Why do you think nutrition is important?
I think it’s very important because for an athlete, it’s very important for your body to be at its peak. It’s very important for me because I need to make sure that I’m recovering right and that I’m having all the energy to be able to sprint the first 100 metres and then the last 100 metres and the 200 metres.
If you had to choose any food that really give you energy, what would be your best — the good stuff and the bad stuff?
Well, we just ordered pizza, so I say pizza is the bad stuff. And the good stuff: I like steak medium rare and sweet potato with broccoli.
Awesome. What is your advice to young athletes who are watching you? If you had to go back in a time capsule and meet Kenny who is 14 years old, from a nutrition point of view, what would you tell that kid?
I would tell them to do their best with their nutrition because when I was in high school and college, I ate trash — hot Cheetos, Skittles before races. If you have a dream to become an elite athlete, it’s better to start [eating healthy] sooner than later, especially at a young age. It’s also just healthier for the body finding out that I had the whole gluten problems and all that. I didn’t find that out until later but it damages the body when you’re putting all those toxins in. So that’s the advice: if you have a dream of becoming an elite athlete start [taking care of your diet] early and it’ll make everything easier later on.
Taking a cue on gluten because I’m writing a book on gluten at the end of this year. How should you do the testing and come to know about it? Gluten found in pastries and bread and pizza and everything.
All my favourite things.
But now that you found out that you’re gluten sensitive and you’re eliminating it from your diet. Did you actually see a difference in your training, in the weight room, in your performance? And did you see a difference which is making you give up these things that you really like?
Initially it was really hard. I got the test done, found out my gluten levels were through the roof and went back home. I had to look through everything and it’s kind of like ‘Wow, I can’t eat this.’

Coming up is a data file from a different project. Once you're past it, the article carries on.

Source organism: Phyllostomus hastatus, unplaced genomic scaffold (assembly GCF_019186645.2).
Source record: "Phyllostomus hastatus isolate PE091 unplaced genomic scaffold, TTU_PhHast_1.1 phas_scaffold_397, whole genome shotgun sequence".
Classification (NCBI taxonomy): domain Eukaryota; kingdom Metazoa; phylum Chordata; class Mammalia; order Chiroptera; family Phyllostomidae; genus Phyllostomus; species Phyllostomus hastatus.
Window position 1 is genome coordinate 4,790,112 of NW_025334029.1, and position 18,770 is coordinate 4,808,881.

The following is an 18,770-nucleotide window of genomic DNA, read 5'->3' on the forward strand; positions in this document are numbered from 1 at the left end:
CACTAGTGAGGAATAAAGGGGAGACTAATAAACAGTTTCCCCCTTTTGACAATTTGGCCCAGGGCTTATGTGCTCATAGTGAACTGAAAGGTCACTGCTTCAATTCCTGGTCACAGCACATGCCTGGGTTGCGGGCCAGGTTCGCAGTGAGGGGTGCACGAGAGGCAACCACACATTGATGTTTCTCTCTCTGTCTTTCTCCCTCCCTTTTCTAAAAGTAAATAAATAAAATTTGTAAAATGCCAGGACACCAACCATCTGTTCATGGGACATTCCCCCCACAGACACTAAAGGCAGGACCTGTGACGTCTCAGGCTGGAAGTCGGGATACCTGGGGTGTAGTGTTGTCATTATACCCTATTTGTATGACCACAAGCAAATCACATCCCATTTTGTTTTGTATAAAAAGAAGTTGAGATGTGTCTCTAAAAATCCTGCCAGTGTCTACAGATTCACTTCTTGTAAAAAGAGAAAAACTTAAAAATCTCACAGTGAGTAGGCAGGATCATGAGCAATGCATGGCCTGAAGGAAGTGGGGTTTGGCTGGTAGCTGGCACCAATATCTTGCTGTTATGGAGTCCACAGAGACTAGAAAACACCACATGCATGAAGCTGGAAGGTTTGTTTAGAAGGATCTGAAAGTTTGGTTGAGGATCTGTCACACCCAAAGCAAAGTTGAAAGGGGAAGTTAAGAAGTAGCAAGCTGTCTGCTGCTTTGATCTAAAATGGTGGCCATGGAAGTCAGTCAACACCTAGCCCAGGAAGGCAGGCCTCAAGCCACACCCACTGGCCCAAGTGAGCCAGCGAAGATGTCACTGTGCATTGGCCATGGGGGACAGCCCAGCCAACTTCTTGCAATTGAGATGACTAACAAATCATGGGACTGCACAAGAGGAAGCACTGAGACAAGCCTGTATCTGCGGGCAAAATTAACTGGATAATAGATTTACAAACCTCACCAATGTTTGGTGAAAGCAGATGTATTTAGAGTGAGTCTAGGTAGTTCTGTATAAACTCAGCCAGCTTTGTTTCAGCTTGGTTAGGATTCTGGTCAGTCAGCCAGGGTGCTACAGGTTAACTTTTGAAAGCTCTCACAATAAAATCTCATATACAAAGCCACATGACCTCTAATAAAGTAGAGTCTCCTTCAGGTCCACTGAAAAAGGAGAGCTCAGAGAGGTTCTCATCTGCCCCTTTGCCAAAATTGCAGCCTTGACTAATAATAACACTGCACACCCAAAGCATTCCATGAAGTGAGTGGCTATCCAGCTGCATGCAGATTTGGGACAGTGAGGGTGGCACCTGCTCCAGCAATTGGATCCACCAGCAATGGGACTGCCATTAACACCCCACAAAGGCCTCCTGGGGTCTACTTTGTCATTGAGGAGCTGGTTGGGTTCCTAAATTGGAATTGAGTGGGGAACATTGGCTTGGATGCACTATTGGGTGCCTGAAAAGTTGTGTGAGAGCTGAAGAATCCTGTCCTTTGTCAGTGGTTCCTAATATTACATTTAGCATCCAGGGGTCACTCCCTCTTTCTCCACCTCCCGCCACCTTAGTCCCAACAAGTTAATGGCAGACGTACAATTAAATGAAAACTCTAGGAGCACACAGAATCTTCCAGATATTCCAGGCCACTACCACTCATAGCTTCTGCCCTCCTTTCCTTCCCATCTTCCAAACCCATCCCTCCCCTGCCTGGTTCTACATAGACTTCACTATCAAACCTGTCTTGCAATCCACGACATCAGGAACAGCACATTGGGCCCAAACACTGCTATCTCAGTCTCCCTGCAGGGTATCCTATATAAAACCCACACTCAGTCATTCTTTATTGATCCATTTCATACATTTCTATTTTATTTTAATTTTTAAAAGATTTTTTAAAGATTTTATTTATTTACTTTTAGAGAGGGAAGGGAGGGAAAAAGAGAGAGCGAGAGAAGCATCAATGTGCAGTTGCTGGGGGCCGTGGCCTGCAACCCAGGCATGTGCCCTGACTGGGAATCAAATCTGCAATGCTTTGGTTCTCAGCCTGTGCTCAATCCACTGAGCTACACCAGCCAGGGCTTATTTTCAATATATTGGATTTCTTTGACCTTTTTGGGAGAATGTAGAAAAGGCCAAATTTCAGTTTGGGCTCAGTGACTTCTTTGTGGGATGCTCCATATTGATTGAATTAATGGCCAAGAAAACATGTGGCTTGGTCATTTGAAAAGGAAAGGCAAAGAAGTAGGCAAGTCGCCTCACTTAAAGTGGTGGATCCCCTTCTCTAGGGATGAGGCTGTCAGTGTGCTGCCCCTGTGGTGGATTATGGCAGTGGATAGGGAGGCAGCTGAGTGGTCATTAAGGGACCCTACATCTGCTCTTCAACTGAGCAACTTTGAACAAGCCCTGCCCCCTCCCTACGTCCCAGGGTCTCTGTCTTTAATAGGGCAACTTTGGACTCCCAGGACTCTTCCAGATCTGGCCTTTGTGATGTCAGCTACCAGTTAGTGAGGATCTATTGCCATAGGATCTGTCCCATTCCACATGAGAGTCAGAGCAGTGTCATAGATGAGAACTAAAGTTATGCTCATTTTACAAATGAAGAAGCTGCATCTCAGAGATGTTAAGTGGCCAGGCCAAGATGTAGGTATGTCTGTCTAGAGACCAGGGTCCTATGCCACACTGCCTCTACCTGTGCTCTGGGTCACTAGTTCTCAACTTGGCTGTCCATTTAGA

So you’re more aware of it now when you go to places.
Yeah, I check for everywhere I go. I check to make sure if it is gluten-free or not. I have cheat days sometimes but that’s when I really deserve it and that’s usually in the off-season, but it’s a battle every day. I always go to the store, I’m like ‘what’s this (product)’ because I know it’s going to taste better, but you know I’ve got to make sure not to take it because I do feel better and it helps me perform better at a better level. What’s really hard about it is just the taste.
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When you travel for the World Championships and the Diamond Leagues, do you need to be prepared more than someone who is not on a nutrition plan?
Yes, I have to be more prepared. Usually when I go to competition overseas, I don’t usually eat the food that’s down at the hotel because it doesn’t taste that good and it’s not what I need. We have a plan to make sure that I get the job done at the race and what I usually do is just order from outside. I just make sure to get what I need and that it’s gluten free.
So that’s how I manage that aspect when I go overseas. But in the U.S., it’s a lot easier because I can bring my own stuff and I’m familiar with the companies. Overseas is a little tougher but I still get it done.
Weight room or track — which is your favourite? Depends on the training?
Yes, it depends on the training. If the track is really hard, I don’t want to go to the weight room but if it’s easy, I love going to the weight room.
Is there any favourite supplement that you have when you work out? Is it a hydration drink, is it a BCA, is it a protein powder? What do you feel, and what do you look forward to taking?
Well, it’s not the beet! Yeah, I take them and isotonic drink.
So you like that.
Yeah, because it quenches my thirst and it has a good taste to it.
What’s your advice to the people on working with professionals from the coach to the physio to the masseurs to the nutritionists to the mind coach? You’re up there with some of the best in the world — you won a silver medal at the Tokyo Olympics. What is your perspective of working with the team?
It’s good for basic communication with everybody. The coach knows what’s going on with the mental health and the nutrition so we can all communicate with each other.
Does Kenny cook?
If you had to make something for yourself, what would you cook?
I can make salmon, some honey-drizzled salmon. I just started cooking that and I can make a burger, but I’m learning right now. So far I’ve been ordering out all the time.
Now taste has been replaced with more planning: ‘Okay, I got to get my carbs, is there some protein in this?’
Yeah, but I also try to make sure it tastes a little good so I can enjoy.
Any last advice to track and field athletes across the world?
Just listen to your coaches and then make sure to find a good team because if I didn’t have a good team I wouldn’t be at the position I am right now. It would have been very difficult for me to even figure out what to do to make sure that I am running at the highest level.
But having a good support system — nutritionist, coach, mental health coach, lifestyle coach, everybody, family — is all very important because it’s going to make everything easier for you when you hear the gunshot off and then at the end of the race.